March 2020, Volume XXXIIi, No 12

Surprise billing

Causes and potential remedies

The $25,000 surprise bill arrived after the patient, himself a physician, had a radical prostatectomy and was discharged from the hospital two days after surgery.

We will examine why surprises occur, the congressional fights over price-fixing panaceas, why price fixing never works, and other possible remedies that do not involve price fixing.

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March 2020, Volume XXXIIi, No 12

interview

Advocating for patients and providers

Rahul Koranne, MD, MBA, FACP

Minnesota Hospital Association (MHA)

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cover story One

Surprise billing: Causes and potential remedies

By Robert W. Geist, MD

The $25,000 surprise bill arrived after the patient, himself a physician, had a radical prostatectomy and was discharged from the hospital two days after surgery.

We will examine why surprises occur, the congressional fights over price-fixing panaceas, why price fixing never works, and other possible remedies that do not involve price fixing.

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cover story two

Improving access to care: Expediting the licensure process

By Jon Thomas, MD, and Ruth M. Martinez, MA

The Interstate Medical Licensure Compact went live in 2015 after the law was passed by seven states (Alabama, Idaho, Montana, South Dakota, Utah, West Virginia, and Wyoming). That same year, Minnesota became the eighth member state when the Minnesota Legislature unanimously passed the law, and 29 states, the District of Columbia, and the Territory of Guam have now joined the agreement. In October 2015, member states met for the first time as the Interstate Medical Licensure Compact Commission.

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Capsules and Medicus

Top news, physician appointments and recognitions

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Value-Based Reimbursement

Integrated Health Partnerships: v2.0: A win-win for patients, systems

By Mathew Spaan, MPA, and Sara Bonneville, MS, MPP

How are more than two dozen innovative Minnesota health care delivery systems making this happen? They are participating in a state program designed to create incentives to provide high-quality, efficient care to people enrolled in Medical Assistance (Minnesota’s Medicaid program) and MinnesotaCare, whether through managed care organizations or fee for service.

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  Health Care Quality Reporting

Re-evaluating “performance” measurement: Minnesota’s teachable moment

By Kip Sullivan, JD

Measuring and reporting in health care has gone through three phases corresponding roughly to the 1990s, 2000s, and 2010s. During the 1990s, policymakers claimed “report cards” on the quality of clinics, hospitals, and insurance companies should be published so that “consumers” could avoid the bad actors and patronize the good ones.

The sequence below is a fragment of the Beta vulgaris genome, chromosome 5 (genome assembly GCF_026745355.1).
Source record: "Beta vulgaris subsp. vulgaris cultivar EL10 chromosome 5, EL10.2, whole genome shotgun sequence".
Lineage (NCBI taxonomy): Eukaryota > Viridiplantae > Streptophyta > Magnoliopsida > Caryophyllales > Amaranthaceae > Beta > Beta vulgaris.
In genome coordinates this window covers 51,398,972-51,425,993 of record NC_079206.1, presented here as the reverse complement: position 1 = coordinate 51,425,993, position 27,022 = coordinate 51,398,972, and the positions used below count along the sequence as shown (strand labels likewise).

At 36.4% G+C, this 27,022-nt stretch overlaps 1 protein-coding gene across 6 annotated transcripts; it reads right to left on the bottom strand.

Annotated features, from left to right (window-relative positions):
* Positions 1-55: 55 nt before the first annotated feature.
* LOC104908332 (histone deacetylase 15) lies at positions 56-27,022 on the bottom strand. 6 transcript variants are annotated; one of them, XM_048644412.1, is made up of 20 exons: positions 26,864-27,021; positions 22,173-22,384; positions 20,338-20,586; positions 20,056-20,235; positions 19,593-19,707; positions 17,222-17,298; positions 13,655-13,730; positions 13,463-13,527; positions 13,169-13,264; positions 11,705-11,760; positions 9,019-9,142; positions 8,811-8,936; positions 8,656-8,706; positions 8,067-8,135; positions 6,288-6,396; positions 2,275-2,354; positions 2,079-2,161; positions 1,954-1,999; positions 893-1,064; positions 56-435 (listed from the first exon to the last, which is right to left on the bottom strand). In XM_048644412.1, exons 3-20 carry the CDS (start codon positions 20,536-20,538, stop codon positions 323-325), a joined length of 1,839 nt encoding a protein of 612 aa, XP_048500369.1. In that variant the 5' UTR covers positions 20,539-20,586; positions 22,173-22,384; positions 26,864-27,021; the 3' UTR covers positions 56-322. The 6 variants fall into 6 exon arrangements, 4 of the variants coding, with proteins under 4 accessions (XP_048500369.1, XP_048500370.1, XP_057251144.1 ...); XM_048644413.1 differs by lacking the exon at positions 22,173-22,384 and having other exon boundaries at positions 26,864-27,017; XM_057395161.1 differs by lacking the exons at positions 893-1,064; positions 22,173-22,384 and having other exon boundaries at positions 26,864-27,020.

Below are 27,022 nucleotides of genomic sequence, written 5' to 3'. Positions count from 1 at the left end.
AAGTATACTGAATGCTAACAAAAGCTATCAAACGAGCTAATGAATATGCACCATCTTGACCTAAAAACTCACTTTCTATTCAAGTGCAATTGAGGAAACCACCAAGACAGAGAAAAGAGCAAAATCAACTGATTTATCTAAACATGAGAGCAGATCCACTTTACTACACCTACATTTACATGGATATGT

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Behavioral Health

Project 2025: Partnering with physicians to reduce suicide

By Christine Moutier, MD, and Alex Karydi, PhD

Up to 45% of people who die by suicide visit their primary care physician in the month prior to their death. Suicide challenges the entire medical system and the services they perform. The ability of physicians to assess, intervene, and monitor suicidal behavior presents both a responsibility, and a significant opportunity, to save lives.

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Long-Term Care

Developing an Assisted Living Report Card: A mandate of the 2019 ElderCare Act

By Tetyana P. Shippee, PhD; Tricia Skarphol, MA; and Odichinma Akosionu, MPH

The number of assisted living (AL) settings is steadily increasing nationally and in Minnesota there are currently about 1,300 AL communities. AL is commonly defined as the senior living option that combines housing, support services (e.g. meals), and health care, as needed. AL is meant to provide more assistance than an independent retirement community but less medical and nursing care than a nursing facility.

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Nephrology

Dialysis 2020: A look inside the black box

According to the National Kidney Foundation, over 500,000 Americans with end stage renal disease (ESRD) require dialysis for survival. Renal replacement treatment becomes necessary when patients have lost 85–90% of kidney function (resulting in a glomerular filtration rate of less than 15) and is typically performed three times a week at in-center clinics.

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cover story One

cover story two

  Health Care Quality Reporting

Long-Term Care